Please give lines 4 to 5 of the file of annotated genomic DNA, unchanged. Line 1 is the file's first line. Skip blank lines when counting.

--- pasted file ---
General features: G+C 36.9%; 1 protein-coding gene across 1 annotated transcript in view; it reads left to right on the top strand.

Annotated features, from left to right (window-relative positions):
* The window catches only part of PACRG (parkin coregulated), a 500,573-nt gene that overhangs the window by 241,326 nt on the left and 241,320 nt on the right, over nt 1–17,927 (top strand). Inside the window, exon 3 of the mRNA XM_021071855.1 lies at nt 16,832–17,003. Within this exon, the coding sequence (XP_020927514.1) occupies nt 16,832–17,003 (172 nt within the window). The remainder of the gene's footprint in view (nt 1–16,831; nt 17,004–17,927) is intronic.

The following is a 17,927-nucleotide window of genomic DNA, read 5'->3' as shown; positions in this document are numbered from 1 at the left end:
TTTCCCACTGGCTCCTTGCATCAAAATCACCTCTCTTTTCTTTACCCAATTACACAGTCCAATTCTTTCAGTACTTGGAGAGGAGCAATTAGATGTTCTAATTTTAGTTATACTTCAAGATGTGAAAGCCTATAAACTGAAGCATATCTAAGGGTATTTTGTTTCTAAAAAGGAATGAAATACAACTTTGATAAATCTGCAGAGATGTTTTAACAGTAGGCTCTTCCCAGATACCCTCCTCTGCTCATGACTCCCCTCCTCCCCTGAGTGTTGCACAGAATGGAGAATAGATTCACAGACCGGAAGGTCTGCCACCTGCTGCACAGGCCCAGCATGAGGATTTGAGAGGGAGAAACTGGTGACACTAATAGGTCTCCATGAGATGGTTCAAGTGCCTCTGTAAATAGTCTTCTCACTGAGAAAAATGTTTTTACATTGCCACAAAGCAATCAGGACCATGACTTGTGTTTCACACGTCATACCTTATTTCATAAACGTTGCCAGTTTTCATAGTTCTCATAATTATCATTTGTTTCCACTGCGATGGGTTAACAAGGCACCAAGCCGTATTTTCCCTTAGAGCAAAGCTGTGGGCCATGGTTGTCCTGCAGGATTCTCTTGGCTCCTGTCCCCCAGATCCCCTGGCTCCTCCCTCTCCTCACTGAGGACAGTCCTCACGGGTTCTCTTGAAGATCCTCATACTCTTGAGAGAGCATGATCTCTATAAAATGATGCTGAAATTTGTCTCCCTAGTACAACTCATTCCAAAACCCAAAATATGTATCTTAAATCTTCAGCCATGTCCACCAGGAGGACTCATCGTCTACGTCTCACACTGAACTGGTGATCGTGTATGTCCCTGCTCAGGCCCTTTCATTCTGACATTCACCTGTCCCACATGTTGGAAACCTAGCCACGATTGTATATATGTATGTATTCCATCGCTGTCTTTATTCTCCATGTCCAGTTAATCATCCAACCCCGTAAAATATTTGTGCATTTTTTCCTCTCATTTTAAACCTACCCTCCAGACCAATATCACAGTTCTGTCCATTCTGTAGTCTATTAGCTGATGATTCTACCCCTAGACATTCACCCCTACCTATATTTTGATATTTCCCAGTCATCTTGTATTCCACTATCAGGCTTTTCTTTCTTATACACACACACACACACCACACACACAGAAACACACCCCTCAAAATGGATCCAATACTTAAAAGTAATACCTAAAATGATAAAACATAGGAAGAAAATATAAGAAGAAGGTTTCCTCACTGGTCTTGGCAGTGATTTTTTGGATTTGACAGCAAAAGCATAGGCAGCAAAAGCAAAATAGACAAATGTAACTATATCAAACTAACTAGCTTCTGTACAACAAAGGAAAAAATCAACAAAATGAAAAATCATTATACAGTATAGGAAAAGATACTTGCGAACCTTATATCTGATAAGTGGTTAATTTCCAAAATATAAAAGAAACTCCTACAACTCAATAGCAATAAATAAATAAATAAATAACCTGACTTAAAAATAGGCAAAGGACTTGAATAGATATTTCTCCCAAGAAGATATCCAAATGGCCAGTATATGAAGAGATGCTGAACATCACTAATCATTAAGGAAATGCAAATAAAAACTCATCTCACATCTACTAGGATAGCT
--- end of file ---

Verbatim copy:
The following is a 17,927-nucleotide window of genomic DNA, read 5'->3' as shown; positions in this document are numbered from 1 at the left end:
TTTCCCACTGGCTCCTTGCATCAAAATCACCTCTCTTTTCTTTACCCAATTACACAGTCCAATTCTTTCAGTACTTGGAGAGGAGCAATTAGATGTTCTAATTTTAGTTATACTTCAAGATGTGAAAGCCTATAAACTGAAGCATATCTAAGGGTATTTTGTTTCTAAAAAGGAATGAAATACAACTTTGATAAATCTGCAGAGATGTTTTAACAGTAGGCTCTTCCCAGATACCCTCCTCTGCTCATGACTCCCCTCCTCCCCTGAGTGTTGCACAGAATGGAGAATAGATTCACAGACCGGAAGGTCTGCCACCTGCTGCACAGGCCCAGCATGAGGATTTGAGAGGGAGAAACTGGTGACACTAATAGGTCTCCATGAGATGGTTCAAGTGCCTCTGTAAATAGTCTTCTCACTGAGAAAAATGTTTTTACATTGCCACAAAGCAATCAGGACCATGACTTGTGTTTCACACGTCATACCTTATTTCATAAACGTTGCCAGTTTTCATAGTTCTCATAATTATCATTTGTTTCCACTGCGATGGGTTAACAAGGCACCAAGCCGTATTTTCCCTTAGAGCAAAGCTGTGGGCCATGGTTGTCCTGCAGGATTCTCTTGGCTCCTGTCCCCCAGATCCCCTGGCTCCTCCCTCTCCTCACTGAGGACAGTCCTCACGGGTTCTCTTGAAGATCCTCATACTCTTGAGAGAGCATGATCTCTATAAAATGATGCTGAAATTTGTCTCCCTAGTACAACTCATTCCAAAACCCAAAATATGTATCTTAAATCTTCAGCCATGTCCACCAGGAGGACTCATCGTCTACGTCTCACACTGAACTGGTGATCGTGTATGTCCCTGCTCAGGCCCTTTCATTCTGACATTCACCTGTCCCACATGTTGGAAACCTAGCCACGATTGTATATATGTATGTATTCCATCGCTGTCTTTATTCTCCATGTCCAGTTAATCATCCAACCCCGTAAAATATTTGTGCATTTTTTCCTCTCATTTTAAACCTACCCTCCAGACCAATATCACAGTTCTGTCCATTCTGTAGTCTATTAGCTGATGATTCTACCCCTAGACATTCACCCCTACCTATATTTTGATATTTCCCAGTCATCTTGTATTCCACTATCAGGCTTTTCTTTCTTATACACACACACACACACCACACACACAGAAACACACCCCTCAAAATGGATCCAATACTTAAAAGTAATACCTAAAATGATAAAACATAGGAAGAAAATATAAGAAGAAGGTTTCCTCACTGGTCTTGGCAGTGATTTTTTGGATTTGACAGCAAAAGCATAGGCAGCAAAAGCAAAATAGACAAATGTAACTATATCAAACTAACTAGCTTCTGTACAACAAAGGAAAAAATCAACAAAATGAAAAATCATTATACAGTATAGGAAAAGATACTTGCGAACCTTATATCTGATAAGTGGTTAATTTCCAAAATATAAAAGAAACTCCTACAACTCAATAGCAATAAATAAATAAATAAATAACCTGACTTAAAAATAGGCAAAGGACTTGAATAGATATTTCTCCCAAGAAGATATCCAAATGGCCAGTATATGAAGAGATGCTGAACATCACTAATCATTAAGGAAATGCAAATAAAAACTCATCTCACATCTACTAGGATAGCT